Various efforts are made at different levels to increase the employment rate of this population. A study was done in Gurriny Yealamucka Health Service (Gurriny), Yarrabah, North Queensland. In 2014, PHC services in Yarrabah were moved from Queensland Health to community control by Gurriny. It was found that in four years of the transfer, employment of local people was raised by above 75%, and ideal practitioner to individual ratios and workforce stability was also attained (Jongen et al., 2019).
The employment of the rural Indigenous population as PHC workforces is also accounting significantly in enhancing indigenous people's employment capability. The government utilises several strategies for professionals' growth, workforce practices, and competencies like mentorship, training, accreditation, and promotion. Harmonious workplaces with effective teamwork, management, leadership having shared objectives throughout the organisations are imperative. The indigenous population capacity can be built by the engagement and preservation of Indigenous health practitioners (Jongen et al., 2019). The literature reflects that giving employment to Indigenous health professionals can help overcome key cultural and communication obstacles for Indigenous people. Data evidence that Aboriginal and Torres Strait Islander Health Workers may support modification of the population's perspective by attendance improvements, treatment acceptance, and follow up practices. Hence this step would significantly increase both health and employment capacity (Jongen et al., 2019).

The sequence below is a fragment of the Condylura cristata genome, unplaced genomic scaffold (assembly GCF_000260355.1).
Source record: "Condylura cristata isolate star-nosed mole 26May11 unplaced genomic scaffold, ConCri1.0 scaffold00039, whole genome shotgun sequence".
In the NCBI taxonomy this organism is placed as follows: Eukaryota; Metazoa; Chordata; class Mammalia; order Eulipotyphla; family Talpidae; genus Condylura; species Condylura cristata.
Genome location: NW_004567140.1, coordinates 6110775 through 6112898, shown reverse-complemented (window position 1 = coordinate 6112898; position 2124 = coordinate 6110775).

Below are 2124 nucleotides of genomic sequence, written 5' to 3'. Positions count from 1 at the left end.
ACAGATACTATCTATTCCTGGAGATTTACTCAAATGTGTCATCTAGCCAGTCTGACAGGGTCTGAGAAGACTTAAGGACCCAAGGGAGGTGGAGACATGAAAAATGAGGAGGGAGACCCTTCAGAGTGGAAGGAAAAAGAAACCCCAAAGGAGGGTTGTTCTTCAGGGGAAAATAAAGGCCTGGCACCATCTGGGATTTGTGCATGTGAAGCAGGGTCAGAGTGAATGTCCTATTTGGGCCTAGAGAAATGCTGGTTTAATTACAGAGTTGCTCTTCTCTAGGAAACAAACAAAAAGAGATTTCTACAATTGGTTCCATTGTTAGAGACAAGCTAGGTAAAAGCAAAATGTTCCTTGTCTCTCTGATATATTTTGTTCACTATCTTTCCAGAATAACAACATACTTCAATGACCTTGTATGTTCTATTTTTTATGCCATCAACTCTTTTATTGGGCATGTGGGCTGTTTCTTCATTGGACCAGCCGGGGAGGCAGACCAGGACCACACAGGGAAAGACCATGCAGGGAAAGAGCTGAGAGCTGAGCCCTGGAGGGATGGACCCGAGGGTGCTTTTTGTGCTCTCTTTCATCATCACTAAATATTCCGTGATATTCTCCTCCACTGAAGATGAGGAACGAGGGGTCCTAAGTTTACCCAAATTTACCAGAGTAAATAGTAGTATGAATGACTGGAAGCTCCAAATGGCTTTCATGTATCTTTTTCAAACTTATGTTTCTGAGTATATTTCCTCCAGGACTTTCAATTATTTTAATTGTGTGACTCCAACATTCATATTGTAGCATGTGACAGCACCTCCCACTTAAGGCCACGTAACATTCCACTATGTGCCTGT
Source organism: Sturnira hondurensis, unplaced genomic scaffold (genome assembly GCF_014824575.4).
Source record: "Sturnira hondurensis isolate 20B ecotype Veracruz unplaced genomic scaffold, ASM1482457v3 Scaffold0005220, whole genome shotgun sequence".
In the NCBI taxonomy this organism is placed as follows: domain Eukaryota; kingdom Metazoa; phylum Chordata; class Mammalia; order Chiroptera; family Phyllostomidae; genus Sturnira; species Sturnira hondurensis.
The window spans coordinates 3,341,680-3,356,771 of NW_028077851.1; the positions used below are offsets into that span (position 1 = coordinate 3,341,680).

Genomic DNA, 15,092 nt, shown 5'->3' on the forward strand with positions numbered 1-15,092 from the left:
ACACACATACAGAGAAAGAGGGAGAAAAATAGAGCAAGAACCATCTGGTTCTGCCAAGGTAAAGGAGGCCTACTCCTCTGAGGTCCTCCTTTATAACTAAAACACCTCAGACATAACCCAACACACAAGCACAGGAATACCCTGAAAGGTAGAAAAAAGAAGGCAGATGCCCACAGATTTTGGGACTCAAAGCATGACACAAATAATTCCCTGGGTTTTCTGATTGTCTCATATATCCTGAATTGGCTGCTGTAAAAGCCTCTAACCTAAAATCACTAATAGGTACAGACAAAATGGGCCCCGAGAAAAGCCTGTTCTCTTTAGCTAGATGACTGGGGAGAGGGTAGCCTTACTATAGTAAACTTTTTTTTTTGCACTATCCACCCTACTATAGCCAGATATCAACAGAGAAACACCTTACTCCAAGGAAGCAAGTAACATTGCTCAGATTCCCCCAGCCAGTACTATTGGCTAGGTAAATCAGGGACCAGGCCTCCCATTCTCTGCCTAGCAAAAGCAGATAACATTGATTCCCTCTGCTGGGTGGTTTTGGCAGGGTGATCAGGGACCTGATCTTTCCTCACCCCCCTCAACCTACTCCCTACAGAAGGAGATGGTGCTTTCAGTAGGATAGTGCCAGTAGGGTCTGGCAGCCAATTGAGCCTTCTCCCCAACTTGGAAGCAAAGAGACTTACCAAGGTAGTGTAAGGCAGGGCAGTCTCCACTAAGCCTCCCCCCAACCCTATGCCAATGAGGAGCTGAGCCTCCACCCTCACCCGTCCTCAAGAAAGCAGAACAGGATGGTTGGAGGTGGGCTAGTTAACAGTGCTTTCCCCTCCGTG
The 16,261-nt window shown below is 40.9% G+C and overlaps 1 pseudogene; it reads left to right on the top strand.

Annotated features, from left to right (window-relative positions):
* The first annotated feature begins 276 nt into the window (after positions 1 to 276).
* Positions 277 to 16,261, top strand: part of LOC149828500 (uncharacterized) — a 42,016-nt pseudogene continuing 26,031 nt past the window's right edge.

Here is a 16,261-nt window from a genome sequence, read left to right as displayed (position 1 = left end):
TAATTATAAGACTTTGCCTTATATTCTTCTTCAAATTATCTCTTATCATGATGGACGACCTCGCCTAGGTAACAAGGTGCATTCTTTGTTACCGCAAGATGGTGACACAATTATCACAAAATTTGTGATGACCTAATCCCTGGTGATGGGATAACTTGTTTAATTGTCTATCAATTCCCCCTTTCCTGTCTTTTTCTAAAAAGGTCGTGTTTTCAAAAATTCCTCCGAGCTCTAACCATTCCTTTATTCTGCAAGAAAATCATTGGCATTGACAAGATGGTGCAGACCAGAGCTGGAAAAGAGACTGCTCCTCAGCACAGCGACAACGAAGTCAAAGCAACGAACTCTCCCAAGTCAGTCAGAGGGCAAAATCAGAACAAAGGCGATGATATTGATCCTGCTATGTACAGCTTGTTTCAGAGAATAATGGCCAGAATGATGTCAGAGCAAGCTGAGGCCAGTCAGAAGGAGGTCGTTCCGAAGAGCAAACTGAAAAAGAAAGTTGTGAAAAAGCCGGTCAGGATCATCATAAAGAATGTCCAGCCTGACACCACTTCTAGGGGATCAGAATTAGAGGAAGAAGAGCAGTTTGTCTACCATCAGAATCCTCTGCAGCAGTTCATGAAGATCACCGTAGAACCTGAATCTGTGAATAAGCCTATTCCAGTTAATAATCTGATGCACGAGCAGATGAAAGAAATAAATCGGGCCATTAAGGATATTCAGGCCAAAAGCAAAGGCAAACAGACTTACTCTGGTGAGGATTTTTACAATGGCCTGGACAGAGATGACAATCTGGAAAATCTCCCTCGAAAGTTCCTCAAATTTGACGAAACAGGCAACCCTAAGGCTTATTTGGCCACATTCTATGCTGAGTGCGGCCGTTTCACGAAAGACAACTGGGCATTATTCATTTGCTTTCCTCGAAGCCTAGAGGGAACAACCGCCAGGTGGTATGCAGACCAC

Capacity building is a substantial approach to bring significant change in the healthcare of the indigenous population. The Australian Government has also immensely focused on this population, and to enhance their capacity, the $36.232 million were included in the 2014 Federal Budget in the Aboriginal Community Controlled Health Services (ACCHS). The Government has also initiated programs like Continuous Quality Improvement (CQI) for Aboriginal and Torres Strait Islander (Department of health, 2020). Several other such initiatives are also required shortly to bring the indigenous population into the mainstream.